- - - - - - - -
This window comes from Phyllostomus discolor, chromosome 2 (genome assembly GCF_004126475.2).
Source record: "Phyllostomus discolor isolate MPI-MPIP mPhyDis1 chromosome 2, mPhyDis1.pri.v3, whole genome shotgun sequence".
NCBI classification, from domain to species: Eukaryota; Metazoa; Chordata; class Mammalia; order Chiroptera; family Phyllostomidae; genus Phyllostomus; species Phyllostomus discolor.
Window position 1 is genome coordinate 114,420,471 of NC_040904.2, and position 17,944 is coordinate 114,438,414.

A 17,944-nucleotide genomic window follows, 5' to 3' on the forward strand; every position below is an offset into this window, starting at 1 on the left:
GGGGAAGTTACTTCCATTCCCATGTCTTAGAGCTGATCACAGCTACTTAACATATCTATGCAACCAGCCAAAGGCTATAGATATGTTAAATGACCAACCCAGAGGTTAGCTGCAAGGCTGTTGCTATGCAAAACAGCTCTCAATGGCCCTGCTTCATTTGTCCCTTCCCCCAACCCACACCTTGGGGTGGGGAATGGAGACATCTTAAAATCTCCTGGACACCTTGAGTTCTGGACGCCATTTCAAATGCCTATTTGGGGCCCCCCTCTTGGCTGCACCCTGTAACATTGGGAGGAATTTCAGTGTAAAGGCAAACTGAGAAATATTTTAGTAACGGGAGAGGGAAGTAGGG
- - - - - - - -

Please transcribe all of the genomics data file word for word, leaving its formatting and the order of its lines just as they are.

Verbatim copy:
This window comes from Phyllostomus discolor, chromosome 2 (genome assembly GCF_004126475.2).
Source record: "Phyllostomus discolor isolate MPI-MPIP mPhyDis1 chromosome 2, mPhyDis1.pri.v3, whole genome shotgun sequence".
NCBI classification, from domain to species: Eukaryota; Metazoa; Chordata; class Mammalia; order Chiroptera; family Phyllostomidae; genus Phyllostomus; species Phyllostomus discolor.
Window position 1 is genome coordinate 114,420,471 of NC_040904.2, and position 17,944 is coordinate 114,438,414.

A 17,944-nucleotide genomic window follows, 5' to 3' on the forward strand; every position below is an offset into this window, starting at 1 on the left:
GGGGAAGTTACTTCCATTCCCATGTCTTAGAGCTGATCACAGCTACTTAACATATCTATGCAACCAGCCAAAGGCTATAGATATGTTAAATGACCAACCCAGAGGTTAGCTGCAAGGCTGTTGCTATGCAAAACAGCTCTCAATGGCCCTGCTTCATTTGTCCCTTCCCCCAACCCACACCTTGGGGTGGGGAATGGAGACATCTTAAAATCTCCTGGACACCTTGAGTTCTGGACGCCATTTCAAATGCCTATTTGGGGCCCCCCTCTTGGCTGCACCCTGTAACATTGGGAGGAATTTCAGTGTAAAGGCAAACTGAGAAATATTTTAGTAACGGGAGAGGGAAGTAGGG